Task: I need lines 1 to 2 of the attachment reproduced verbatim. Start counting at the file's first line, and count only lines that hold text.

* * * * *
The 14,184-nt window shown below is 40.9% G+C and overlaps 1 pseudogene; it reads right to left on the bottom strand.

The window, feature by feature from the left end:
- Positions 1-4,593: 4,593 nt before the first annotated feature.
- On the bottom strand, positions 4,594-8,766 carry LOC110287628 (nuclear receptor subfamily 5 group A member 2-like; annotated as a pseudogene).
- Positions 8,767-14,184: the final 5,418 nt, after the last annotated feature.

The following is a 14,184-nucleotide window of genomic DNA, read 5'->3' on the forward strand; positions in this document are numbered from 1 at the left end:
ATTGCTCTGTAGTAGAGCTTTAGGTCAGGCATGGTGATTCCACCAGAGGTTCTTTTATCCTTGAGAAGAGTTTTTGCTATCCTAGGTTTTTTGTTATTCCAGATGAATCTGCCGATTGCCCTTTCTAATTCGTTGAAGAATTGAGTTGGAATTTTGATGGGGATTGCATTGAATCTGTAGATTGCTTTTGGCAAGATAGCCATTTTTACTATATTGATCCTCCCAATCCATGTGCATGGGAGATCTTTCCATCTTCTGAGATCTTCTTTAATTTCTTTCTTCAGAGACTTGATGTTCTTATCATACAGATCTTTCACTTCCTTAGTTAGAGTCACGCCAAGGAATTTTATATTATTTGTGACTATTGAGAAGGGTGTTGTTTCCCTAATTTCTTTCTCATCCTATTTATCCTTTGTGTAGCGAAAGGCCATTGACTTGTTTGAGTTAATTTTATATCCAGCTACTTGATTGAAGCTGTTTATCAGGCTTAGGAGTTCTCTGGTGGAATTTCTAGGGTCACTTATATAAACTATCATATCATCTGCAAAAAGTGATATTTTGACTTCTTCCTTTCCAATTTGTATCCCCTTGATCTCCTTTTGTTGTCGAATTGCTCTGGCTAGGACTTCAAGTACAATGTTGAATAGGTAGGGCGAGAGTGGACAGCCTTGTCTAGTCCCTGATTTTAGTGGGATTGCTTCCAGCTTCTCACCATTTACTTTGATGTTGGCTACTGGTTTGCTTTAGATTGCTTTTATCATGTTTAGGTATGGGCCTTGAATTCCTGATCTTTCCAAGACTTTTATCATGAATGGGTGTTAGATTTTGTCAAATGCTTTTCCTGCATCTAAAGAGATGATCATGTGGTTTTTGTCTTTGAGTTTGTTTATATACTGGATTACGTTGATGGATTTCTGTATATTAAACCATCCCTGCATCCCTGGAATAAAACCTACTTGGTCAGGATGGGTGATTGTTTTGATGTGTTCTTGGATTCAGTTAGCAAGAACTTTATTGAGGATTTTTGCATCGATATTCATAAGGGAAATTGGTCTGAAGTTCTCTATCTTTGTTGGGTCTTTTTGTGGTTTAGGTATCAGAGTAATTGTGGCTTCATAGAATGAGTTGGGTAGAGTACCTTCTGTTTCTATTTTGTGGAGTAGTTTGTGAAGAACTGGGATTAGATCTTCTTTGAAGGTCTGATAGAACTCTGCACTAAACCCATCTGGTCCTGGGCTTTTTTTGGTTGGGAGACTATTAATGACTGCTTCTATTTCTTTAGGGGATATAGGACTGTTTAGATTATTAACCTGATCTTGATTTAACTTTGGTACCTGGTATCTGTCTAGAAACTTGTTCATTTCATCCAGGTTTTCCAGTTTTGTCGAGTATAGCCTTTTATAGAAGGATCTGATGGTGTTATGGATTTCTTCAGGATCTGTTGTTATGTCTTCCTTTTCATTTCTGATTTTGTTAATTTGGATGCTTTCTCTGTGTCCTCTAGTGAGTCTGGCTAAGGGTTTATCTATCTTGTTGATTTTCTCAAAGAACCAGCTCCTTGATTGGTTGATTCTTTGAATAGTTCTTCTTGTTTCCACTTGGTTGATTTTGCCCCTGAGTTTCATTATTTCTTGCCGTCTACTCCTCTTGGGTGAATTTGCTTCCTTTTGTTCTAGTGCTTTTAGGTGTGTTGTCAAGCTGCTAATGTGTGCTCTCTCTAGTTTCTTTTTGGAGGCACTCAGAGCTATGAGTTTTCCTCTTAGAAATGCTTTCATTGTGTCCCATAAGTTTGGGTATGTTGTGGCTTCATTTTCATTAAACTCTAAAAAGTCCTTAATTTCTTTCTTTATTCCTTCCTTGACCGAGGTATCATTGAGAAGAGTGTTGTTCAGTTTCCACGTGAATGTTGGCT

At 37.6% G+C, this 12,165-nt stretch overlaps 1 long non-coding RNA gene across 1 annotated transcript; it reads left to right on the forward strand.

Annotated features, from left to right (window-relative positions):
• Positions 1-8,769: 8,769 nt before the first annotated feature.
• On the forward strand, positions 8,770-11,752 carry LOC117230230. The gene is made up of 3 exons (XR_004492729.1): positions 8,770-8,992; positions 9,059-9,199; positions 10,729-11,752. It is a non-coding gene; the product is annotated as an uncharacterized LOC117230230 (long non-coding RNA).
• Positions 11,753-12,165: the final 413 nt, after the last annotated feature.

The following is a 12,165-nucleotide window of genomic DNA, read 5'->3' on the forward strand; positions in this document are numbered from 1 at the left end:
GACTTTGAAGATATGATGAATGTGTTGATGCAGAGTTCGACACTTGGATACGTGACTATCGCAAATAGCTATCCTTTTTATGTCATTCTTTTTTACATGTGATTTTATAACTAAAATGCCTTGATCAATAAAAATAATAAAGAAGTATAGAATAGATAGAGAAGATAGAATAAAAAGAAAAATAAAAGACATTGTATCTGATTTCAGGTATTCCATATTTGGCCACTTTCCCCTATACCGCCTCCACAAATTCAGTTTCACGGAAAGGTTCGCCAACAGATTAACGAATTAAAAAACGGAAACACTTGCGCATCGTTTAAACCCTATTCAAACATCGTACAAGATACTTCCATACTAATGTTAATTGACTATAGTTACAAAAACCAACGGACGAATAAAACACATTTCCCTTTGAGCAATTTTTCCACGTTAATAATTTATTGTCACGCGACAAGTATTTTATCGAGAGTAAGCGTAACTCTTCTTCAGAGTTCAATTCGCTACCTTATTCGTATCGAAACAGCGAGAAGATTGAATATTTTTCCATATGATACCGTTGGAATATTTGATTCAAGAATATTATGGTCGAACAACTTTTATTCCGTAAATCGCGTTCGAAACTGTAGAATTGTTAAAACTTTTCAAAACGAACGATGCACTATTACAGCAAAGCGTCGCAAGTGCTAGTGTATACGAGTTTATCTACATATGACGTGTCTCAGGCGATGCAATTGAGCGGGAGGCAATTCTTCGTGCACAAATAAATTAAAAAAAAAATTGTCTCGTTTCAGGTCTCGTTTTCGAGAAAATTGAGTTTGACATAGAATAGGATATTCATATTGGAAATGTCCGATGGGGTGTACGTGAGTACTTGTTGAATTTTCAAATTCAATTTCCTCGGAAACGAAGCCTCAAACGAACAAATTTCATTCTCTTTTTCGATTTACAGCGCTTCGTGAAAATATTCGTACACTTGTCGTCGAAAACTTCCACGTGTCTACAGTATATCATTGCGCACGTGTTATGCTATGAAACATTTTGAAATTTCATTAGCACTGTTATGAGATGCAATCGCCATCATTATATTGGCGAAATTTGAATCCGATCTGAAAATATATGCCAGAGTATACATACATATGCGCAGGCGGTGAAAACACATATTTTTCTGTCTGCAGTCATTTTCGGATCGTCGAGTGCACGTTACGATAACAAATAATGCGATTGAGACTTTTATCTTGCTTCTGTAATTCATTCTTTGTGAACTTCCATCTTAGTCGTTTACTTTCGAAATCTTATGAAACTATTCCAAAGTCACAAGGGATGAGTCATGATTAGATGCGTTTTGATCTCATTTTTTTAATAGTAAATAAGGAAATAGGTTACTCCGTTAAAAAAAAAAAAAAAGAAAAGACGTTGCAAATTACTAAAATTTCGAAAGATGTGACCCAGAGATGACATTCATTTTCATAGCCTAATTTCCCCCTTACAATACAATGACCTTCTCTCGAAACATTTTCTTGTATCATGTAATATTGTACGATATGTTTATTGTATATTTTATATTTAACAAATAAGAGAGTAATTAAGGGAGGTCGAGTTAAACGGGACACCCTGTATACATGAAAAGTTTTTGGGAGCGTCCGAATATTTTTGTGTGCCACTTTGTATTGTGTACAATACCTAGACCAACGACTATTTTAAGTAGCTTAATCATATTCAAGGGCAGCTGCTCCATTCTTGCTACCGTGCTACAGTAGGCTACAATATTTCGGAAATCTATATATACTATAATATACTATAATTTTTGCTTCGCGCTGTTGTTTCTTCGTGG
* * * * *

The 14,184-nt window shown below is 40.9% G+C and overlaps 1 pseudogene; it reads right to left on the bottom strand.

The window, feature by feature from the left end: